Employees working from home need the freedom to communicate online using a variety of platforms, making in-person meetings unnecessary and thus protecting them and others from disease.

Likewise, governments should ease the tasks of students at a time when studies have already been disrupted, university degrees are being restructured and there is general panic about exams, classes and final-year grades.

If lockdown procedures are to truly work, students must be allowed free access to online communication to ensure they stay home, rather than try to communicate with their teachers and fellow students in person. 

Lack of governmental transparency worldwide 

The blocking of internet communication platforms is not unique to Gulf countries. Many countries around the world have imposed similar bans. For example, Morocco blocked Skype and WhatsApp calls in 2016, but lifted the ban after eight months. Similarly, Algeria closed multiple messaging and social media apps t during the summer of 2016, but soon after lifted them. China and Iran impose bans on a long-term basis, with the former imiting usage to platforms it authorizes.

Blocking internet communication platforms is not the only way governing bodies restrict their populations. Since January 2019, the Ethiopian government has shut down the internet altogether in the Oromia region. In January 2020, government authorities went even further, disconnecting mobile networks in both the Oromia and Horo Guduru Wellega regions. In East Wellega, residents complained that social media services had been blocked, leaving only phone services available in certain towns.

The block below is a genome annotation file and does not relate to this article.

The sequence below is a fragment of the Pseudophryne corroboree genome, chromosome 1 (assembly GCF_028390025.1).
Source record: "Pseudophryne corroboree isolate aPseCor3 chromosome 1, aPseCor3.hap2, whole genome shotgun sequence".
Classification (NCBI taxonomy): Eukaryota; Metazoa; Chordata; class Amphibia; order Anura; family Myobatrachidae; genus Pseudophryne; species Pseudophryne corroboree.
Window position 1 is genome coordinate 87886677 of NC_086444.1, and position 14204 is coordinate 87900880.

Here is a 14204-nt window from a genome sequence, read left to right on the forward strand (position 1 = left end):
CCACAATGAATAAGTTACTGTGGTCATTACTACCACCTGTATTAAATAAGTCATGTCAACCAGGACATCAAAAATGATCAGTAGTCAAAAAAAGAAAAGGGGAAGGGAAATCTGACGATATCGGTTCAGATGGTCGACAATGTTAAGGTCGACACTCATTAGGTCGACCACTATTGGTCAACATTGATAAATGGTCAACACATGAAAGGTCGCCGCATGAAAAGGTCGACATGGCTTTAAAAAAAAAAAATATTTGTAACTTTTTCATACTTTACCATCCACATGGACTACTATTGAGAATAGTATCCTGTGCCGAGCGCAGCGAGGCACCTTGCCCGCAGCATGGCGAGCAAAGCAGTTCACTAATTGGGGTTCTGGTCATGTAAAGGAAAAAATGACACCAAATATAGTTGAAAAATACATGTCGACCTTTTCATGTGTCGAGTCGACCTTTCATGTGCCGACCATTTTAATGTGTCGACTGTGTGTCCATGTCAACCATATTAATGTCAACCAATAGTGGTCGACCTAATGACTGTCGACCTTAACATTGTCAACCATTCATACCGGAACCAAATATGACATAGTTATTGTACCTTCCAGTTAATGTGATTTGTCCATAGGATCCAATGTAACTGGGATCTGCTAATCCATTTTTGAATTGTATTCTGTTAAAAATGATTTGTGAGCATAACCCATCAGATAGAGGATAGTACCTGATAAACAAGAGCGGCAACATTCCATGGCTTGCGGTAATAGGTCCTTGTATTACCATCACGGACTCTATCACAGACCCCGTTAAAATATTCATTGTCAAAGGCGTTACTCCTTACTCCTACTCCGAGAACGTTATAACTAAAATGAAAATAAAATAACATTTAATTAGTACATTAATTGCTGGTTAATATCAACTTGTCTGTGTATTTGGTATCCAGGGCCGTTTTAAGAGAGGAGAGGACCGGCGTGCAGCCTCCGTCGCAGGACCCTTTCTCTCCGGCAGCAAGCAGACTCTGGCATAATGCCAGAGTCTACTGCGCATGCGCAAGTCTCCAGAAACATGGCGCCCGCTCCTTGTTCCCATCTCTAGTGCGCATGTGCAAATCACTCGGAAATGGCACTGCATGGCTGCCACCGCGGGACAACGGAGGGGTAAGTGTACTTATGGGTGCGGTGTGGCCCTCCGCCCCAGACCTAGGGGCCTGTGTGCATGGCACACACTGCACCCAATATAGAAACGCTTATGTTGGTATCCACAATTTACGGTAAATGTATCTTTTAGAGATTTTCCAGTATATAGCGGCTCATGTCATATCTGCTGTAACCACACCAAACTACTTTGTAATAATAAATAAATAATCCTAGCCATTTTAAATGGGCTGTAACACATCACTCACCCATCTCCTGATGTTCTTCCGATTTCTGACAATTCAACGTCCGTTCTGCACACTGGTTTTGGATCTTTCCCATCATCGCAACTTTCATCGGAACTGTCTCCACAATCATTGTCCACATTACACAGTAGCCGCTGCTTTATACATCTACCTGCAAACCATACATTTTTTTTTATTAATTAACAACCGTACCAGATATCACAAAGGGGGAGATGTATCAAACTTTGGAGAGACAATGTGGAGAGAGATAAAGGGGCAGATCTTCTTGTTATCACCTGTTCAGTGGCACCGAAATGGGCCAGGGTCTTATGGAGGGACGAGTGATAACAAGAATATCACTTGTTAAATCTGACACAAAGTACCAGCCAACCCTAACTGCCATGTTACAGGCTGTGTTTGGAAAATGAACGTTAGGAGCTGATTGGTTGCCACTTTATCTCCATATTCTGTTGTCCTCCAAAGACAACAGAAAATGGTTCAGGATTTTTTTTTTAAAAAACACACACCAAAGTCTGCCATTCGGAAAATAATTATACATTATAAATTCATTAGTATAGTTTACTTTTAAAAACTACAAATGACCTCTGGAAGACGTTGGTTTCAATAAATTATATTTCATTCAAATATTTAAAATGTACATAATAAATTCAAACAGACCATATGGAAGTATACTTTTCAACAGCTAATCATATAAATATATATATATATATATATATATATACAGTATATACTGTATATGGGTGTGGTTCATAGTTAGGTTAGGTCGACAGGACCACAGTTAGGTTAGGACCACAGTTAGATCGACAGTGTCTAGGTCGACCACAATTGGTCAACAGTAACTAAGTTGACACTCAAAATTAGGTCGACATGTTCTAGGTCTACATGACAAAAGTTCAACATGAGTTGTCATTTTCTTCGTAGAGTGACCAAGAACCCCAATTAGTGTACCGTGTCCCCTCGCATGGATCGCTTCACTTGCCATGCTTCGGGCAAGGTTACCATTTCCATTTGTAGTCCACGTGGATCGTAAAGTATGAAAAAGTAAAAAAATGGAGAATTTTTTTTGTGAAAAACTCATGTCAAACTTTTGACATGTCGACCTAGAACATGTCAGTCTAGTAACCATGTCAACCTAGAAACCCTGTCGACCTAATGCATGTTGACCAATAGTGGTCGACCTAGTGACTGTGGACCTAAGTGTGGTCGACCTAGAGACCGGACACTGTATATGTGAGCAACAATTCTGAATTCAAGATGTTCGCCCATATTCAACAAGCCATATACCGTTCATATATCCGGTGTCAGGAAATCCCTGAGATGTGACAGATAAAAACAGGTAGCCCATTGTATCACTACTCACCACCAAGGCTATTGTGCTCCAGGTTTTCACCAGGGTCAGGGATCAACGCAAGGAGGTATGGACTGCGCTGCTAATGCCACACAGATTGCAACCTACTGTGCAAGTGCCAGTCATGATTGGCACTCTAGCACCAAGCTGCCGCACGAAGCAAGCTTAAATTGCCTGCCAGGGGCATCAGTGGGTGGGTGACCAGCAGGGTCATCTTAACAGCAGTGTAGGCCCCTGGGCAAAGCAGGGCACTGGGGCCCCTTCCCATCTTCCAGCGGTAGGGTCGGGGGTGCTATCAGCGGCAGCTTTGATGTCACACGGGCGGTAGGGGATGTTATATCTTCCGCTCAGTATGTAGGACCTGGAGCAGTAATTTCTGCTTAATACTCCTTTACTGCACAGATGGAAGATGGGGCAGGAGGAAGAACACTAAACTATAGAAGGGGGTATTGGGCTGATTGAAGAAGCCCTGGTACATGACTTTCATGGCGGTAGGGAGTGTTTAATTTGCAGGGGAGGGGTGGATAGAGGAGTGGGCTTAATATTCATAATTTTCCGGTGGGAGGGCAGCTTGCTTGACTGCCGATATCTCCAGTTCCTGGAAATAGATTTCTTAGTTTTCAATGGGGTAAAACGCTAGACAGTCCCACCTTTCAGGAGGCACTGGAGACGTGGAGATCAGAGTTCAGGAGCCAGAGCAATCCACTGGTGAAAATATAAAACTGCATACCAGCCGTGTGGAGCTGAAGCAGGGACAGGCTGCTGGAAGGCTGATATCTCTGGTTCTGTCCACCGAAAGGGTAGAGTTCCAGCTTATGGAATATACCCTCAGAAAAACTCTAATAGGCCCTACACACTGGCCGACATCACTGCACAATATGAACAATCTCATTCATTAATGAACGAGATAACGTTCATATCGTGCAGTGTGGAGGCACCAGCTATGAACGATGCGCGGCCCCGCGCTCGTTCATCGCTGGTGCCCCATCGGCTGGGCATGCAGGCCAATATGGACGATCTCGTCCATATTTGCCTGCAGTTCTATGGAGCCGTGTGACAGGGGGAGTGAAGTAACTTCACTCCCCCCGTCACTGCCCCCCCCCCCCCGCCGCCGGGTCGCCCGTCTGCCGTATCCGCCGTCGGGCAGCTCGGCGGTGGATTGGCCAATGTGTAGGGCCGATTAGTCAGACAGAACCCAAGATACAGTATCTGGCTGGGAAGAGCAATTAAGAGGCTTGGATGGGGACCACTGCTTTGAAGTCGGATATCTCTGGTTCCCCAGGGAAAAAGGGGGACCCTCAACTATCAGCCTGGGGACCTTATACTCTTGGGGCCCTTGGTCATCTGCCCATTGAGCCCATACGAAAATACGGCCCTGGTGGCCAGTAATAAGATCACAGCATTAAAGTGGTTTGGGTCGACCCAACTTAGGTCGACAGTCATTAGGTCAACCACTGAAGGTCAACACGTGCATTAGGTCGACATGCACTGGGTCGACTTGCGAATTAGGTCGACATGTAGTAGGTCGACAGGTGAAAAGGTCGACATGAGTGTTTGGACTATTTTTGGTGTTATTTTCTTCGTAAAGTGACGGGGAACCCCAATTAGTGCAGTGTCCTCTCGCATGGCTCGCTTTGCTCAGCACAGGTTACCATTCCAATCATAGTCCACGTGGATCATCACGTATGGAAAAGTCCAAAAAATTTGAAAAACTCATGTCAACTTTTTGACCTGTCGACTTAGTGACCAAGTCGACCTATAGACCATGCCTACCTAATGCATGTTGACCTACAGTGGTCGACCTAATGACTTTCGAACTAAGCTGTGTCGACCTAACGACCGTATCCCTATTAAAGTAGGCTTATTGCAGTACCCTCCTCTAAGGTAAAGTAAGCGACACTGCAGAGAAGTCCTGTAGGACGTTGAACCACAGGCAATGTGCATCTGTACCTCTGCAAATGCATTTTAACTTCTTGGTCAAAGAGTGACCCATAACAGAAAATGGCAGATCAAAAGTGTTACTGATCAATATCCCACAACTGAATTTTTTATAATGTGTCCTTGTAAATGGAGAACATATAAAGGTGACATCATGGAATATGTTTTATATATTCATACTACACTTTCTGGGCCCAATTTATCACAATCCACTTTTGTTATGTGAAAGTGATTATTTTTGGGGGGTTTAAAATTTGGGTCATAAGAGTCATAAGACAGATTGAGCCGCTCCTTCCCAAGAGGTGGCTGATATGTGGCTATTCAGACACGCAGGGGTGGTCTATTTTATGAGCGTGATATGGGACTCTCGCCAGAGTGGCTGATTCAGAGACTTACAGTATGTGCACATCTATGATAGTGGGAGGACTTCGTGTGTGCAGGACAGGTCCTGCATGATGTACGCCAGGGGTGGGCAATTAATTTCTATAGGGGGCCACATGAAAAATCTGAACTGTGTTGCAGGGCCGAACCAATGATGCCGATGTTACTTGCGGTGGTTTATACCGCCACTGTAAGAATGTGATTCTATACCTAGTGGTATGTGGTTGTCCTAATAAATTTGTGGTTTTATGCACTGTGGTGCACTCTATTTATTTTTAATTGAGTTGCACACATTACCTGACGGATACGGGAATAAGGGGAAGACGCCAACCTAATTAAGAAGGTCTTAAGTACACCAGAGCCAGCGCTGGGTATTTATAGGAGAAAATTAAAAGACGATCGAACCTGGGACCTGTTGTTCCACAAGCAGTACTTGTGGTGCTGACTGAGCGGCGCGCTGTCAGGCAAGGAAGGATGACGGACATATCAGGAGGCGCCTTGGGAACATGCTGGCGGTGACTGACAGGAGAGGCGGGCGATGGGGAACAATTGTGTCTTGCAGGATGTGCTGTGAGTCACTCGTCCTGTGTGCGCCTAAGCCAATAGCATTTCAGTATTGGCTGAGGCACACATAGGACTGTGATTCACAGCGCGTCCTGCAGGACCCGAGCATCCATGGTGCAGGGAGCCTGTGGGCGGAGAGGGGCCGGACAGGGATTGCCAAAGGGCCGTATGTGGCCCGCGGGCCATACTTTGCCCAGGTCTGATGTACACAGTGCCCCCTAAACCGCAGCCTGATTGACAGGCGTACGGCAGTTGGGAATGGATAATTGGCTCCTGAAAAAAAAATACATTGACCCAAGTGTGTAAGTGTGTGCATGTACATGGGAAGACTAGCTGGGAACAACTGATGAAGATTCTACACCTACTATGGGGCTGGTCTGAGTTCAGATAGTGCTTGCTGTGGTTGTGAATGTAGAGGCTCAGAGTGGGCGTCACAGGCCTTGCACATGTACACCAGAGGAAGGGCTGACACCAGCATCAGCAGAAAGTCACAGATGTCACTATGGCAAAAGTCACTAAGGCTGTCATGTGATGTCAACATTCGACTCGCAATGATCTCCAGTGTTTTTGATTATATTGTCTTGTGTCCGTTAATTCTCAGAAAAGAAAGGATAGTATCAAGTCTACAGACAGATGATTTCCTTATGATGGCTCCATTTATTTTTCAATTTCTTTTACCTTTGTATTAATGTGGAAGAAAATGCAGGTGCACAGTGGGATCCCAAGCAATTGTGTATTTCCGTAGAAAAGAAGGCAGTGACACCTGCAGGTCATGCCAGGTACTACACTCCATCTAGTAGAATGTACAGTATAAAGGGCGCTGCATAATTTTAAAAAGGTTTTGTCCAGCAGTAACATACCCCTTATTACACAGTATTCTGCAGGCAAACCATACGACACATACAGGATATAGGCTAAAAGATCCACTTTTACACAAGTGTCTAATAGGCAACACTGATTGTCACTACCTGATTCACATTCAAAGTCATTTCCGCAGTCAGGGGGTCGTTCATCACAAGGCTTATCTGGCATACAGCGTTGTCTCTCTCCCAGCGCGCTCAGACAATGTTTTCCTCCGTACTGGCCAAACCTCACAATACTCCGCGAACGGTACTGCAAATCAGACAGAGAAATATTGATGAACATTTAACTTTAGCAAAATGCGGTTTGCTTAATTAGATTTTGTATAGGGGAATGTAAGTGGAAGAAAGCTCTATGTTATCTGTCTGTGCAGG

The mass shutdown of internet communication and mobile services means that large segments of the population are unable to access information about COVID-19. Thus, they are unable to receive daily updates on developments and benefit from official advice. Vital news cannot be transmitted and reporting on current events is difficult. All countries with these communication blocks are in breach of international human rights law, which protects the right to freely seek, receive and provide information.

Similar methods for restricting communication among the population are seen in Iran, where the government has constructed layers of cyber censorship and blocks call apps like WhatsApp, Facebook, Messenger and Skype. Thus, Iranians resort to an alternative messaging app called Telegram. Still, the people inside Iran are limited in with whom they can communicate. This makes sharing information about COVID-19 difficult and complicated. The majority of the population have no choice other than state-sanctioned TV channels for updates on the spread of the virus.